There is a lot of discussion of economic class in America right now. As those on the left begin to target billionaires, many economists are arguing that upper middle class Americans are victims in today's economy, and even more people are raising their voices to protest the cycle of poverty many lower class Americans are trapped in. But how do you place yourself in the midst of this national conversation? Could you say definitively which class you fall into? How can you partake in this important national conversation if you don't know the facts.

While people often think of economic classes as lower class, middle class, upper middle class, and upper class, the truth is more nuanced. In reality, there are three socio-economic groups to be considered particularly in conversations regarding government benefits or taxation rates. The first is the infamous top 1%, a group whose income has grown significantly since 1980, increasing as much as 400%, a rate that is significantly faster than the growth rate of the economy in that same time period.

Then, there is the upper middle class who make $120,000 to $425,000 a year post tax, and fall into the 90th to 99th percentile of income distribution. Since 1980, this section has been growing at about the same pace as the economy, remaining mostly neck and neck with the GDP.

Finally, there is the bottom 90th percentile of households, that make up the entirety of the final class. Though this group is more encompassing than you probably assumed, this is indeed a more accurate picture of the reality of the American tax system. This class has increasingly trailed the growth of the economy since 1980, meaning that they have held less and less of American wealth as time has gone on.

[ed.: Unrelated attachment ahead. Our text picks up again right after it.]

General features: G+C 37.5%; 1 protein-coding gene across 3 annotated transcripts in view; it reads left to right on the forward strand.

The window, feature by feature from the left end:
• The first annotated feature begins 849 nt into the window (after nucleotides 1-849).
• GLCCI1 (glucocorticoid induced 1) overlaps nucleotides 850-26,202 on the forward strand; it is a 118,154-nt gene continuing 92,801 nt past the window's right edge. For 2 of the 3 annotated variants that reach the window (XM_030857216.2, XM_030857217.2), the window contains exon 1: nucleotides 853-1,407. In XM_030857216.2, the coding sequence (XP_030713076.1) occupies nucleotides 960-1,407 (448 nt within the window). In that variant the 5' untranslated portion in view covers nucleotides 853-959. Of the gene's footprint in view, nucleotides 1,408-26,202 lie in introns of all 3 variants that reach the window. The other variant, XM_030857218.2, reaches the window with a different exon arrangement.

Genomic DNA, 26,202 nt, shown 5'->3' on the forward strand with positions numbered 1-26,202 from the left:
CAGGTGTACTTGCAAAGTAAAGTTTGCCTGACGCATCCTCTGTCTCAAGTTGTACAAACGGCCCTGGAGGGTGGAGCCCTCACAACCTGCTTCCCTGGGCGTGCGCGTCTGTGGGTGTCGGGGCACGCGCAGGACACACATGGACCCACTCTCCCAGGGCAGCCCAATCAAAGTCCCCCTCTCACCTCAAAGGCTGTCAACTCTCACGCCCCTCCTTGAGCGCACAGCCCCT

So what does all of this indicate? First and foremost, the upper middle class is right where they need to be. Their income is growing steadily as the economy prospers and they're taxed at a rate that allows for reasonable upward mobility. Meanwhile, the top 1%, whose growth consistently outpaces the economy, needs to be taxed at higher rates in order to allow for wealth redistribution to the bottom 90%, whose stagnancy indicates bad things for the American economy. Essentially, rising out of that bottom 90%, given current tax rates and economic possibilities, is a near impossible task, meaning that it's time to cut the taxes of this sector of the American population. A healthy and successful country is not measured by the total amount of wealth, but the distribution of that wealth, and it's time lawmakers take this into account.

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The Federal Reserve sets the guardrails for the federal funds rate, and through that helps control the money supply for the nation.

When you take out a loan for a car, charge something to your credit card, or get a personal line of credit, there is going to be an interest rate that applies to your loan.

A lot of different factors go into what you will be charged, including your own personal credit score. But even those with flawless credit still see a minimum charge that they can't get around. That all goes back to the Federal Funds Rate.